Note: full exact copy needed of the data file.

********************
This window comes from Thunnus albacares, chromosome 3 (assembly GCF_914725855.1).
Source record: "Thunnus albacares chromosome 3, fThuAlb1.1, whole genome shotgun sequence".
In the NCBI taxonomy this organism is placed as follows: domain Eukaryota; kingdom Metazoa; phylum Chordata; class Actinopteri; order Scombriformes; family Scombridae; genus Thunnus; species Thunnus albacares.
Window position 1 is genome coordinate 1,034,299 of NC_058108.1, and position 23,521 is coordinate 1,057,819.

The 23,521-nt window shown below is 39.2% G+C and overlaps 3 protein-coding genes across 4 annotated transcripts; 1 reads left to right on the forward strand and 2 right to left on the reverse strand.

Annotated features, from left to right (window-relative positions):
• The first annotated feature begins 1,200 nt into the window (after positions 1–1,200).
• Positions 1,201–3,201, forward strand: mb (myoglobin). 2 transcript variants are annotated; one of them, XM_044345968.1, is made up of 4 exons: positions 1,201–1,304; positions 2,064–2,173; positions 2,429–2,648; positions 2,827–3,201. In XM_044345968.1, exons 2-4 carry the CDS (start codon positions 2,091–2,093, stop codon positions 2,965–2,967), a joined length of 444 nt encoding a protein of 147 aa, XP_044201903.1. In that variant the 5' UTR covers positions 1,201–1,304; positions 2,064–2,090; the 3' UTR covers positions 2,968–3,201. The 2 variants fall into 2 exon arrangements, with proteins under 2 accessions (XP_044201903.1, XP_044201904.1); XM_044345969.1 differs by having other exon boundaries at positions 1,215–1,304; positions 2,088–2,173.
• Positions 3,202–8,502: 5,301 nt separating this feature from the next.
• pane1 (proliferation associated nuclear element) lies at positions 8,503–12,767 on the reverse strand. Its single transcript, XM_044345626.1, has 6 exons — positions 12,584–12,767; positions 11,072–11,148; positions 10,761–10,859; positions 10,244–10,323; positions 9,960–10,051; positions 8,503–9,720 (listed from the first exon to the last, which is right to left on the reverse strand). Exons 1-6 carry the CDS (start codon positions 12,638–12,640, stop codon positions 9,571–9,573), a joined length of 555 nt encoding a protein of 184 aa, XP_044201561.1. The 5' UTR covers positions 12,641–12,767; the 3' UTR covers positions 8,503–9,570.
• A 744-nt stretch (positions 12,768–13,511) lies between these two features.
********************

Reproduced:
This window comes from Thunnus albacares, chromosome 3 (assembly GCF_914725855.1).
Source record: "Thunnus albacares chromosome 3, fThuAlb1.1, whole genome shotgun sequence".
In the NCBI taxonomy this organism is placed as follows: domain Eukaryota; kingdom Metazoa; phylum Chordata; class Actinopteri; order Scombriformes; family Scombridae; genus Thunnus; species Thunnus albacares.
Window position 1 is genome coordinate 1,034,299 of NC_058108.1, and position 23,521 is coordinate 1,057,819.

The 23,521-nt window shown below is 39.2% G+C and overlaps 3 protein-coding genes across 4 annotated transcripts; 1 reads left to right on the forward strand and 2 right to left on the reverse strand.

Annotated features, from left to right (window-relative positions):
• The first annotated feature begins 1,200 nt into the window (after positions 1–1,200).
• Positions 1,201–3,201, forward strand: mb (myoglobin). 2 transcript variants are annotated; one of them, XM_044345968.1, is made up of 4 exons: positions 1,201–1,304; positions 2,064–2,173; positions 2,429–2,648; positions 2,827–3,201. In XM_044345968.1, exons 2-4 carry the CDS (start codon positions 2,091–2,093, stop codon positions 2,965–2,967), a joined length of 444 nt encoding a protein of 147 aa, XP_044201903.1. In that variant the 5' UTR covers positions 1,201–1,304; positions 2,064–2,090; the 3' UTR covers positions 2,968–3,201. The 2 variants fall into 2 exon arrangements, with proteins under 2 accessions (XP_044201903.1, XP_044201904.1); XM_044345969.1 differs by having other exon boundaries at positions 1,215–1,304; positions 2,088–2,173.
• Positions 3,202–8,502: 5,301 nt separating this feature from the next.
• pane1 (proliferation associated nuclear element) lies at positions 8,503–12,767 on the reverse strand. Its single transcript, XM_044345626.1, has 6 exons — positions 12,584–12,767; positions 11,072–11,148; positions 10,761–10,859; positions 10,244–10,323; positions 9,960–10,051; positions 8,503–9,720 (listed from the first exon to the last, which is right to left on the reverse strand). Exons 1-6 carry the CDS (start codon positions 12,638–12,640, stop codon positions 9,571–9,573), a joined length of 555 nt encoding a protein of 184 aa, XP_044201561.1. The 5' UTR covers positions 12,641–12,767; the 3' UTR covers positions 8,503–9,570.
• A 744-nt stretch (positions 12,768–13,511) lies between these two features.